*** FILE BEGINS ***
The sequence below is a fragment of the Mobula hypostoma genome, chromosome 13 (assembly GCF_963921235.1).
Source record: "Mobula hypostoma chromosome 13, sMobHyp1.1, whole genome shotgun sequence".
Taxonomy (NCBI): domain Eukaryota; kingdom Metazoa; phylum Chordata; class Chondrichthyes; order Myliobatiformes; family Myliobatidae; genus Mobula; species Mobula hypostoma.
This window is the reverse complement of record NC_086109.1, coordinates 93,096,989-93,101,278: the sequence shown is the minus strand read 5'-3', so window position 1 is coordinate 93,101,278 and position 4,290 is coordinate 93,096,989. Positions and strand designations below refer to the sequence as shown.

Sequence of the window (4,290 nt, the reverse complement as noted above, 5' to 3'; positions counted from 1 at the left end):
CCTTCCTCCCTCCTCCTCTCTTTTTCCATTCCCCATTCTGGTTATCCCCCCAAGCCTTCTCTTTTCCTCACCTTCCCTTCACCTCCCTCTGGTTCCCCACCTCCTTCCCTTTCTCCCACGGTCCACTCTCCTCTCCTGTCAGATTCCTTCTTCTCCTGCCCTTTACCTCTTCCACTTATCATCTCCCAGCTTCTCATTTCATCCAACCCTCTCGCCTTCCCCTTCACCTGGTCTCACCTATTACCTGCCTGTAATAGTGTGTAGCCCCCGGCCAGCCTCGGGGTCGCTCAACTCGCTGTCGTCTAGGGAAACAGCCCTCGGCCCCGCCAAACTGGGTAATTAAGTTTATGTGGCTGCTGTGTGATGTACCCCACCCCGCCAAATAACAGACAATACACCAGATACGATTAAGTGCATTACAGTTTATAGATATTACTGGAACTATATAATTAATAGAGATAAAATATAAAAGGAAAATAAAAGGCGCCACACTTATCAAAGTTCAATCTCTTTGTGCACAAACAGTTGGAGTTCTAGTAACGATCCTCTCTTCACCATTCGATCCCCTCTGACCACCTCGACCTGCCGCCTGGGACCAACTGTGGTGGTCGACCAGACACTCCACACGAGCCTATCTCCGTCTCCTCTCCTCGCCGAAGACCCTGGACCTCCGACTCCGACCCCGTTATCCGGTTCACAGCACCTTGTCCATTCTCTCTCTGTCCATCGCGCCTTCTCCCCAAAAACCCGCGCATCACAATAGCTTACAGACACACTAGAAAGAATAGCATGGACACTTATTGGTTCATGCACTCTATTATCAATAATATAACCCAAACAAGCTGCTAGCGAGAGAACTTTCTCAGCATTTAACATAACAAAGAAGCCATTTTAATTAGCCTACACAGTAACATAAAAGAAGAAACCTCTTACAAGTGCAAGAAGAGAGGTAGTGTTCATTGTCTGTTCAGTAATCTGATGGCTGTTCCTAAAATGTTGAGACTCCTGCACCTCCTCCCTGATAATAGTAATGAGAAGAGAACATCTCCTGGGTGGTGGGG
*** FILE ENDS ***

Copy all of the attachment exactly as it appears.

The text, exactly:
The sequence below is a fragment of the Mobula hypostoma genome, chromosome 13 (assembly GCF_963921235.1).
Source record: "Mobula hypostoma chromosome 13, sMobHyp1.1, whole genome shotgun sequence".
Taxonomy (NCBI): domain Eukaryota; kingdom Metazoa; phylum Chordata; class Chondrichthyes; order Myliobatiformes; family Myliobatidae; genus Mobula; species Mobula hypostoma.
This window is the reverse complement of record NC_086109.1, coordinates 93,096,989-93,101,278: the sequence shown is the minus strand read 5'-3', so window position 1 is coordinate 93,101,278 and position 4,290 is coordinate 93,096,989. Positions and strand designations below refer to the sequence as shown.

Sequence of the window (4,290 nt, the reverse complement as noted above, 5' to 3'; positions counted from 1 at the left end):
CCTTCCTCCCTCCTCCTCTCTTTTTCCATTCCCCATTCTGGTTATCCCCCCAAGCCTTCTCTTTTCCTCACCTTCCCTTCACCTCCCTCTGGTTCCCCACCTCCTTCCCTTTCTCCCACGGTCCACTCTCCTCTCCTGTCAGATTCCTTCTTCTCCTGCCCTTTACCTCTTCCACTTATCATCTCCCAGCTTCTCATTTCATCCAACCCTCTCGCCTTCCCCTTCACCTGGTCTCACCTATTACCTGCCTGTAATAGTGTGTAGCCCCCGGCCAGCCTCGGGGTCGCTCAACTCGCTGTCGTCTAGGGAAACAGCCCTCGGCCCCGCCAAACTGGGTAATTAAGTTTATGTGGCTGCTGTGTGATGTACCCCACCCCGCCAAATAACAGACAATACACCAGATACGATTAAGTGCATTACAGTTTATAGATATTACTGGAACTATATAATTAATAGAGATAAAATATAAAAGGAAAATAAAAGGCGCCACACTTATCAAAGTTCAATCTCTTTGTGCACAAACAGTTGGAGTTCTAGTAACGATCCTCTCTTCACCATTCGATCCCCTCTGACCACCTCGACCTGCCGCCTGGGACCAACTGTGGTGGTCGACCAGACACTCCACACGAGCCTATCTCCGTCTCCTCTCCTCGCCGAAGACCCTGGACCTCCGACTCCGACCCCGTTATCCGGTTCACAGCACCTTGTCCATTCTCTCTCTGTCCATCGCGCCTTCTCCCCAAAAACCCGCGCATCACAATAGCTTACAGACACACTAGAAAGAATAGCATGGACACTTATTGGTTCATGCACTCTATTATCAATAATATAACCCAAACAAGCTGCTAGCGAGAGAACTTTCTCAGCATTTAACATAACAAAGAAGCCATTTTAATTAGCCTACACAGTAACATAAAAGAAGAAACCTCTTACAAGTGCAAGAAGAGAGGTAGTGTTCATTGTCTGTTCAGTAATCTGATGGCTGTTCCTAAAATGTTGAGACTCCTGCACCTCCTCCCTGATAATAGTAATGAGAAGAGAACATCTCCTGGGTGGTGGGG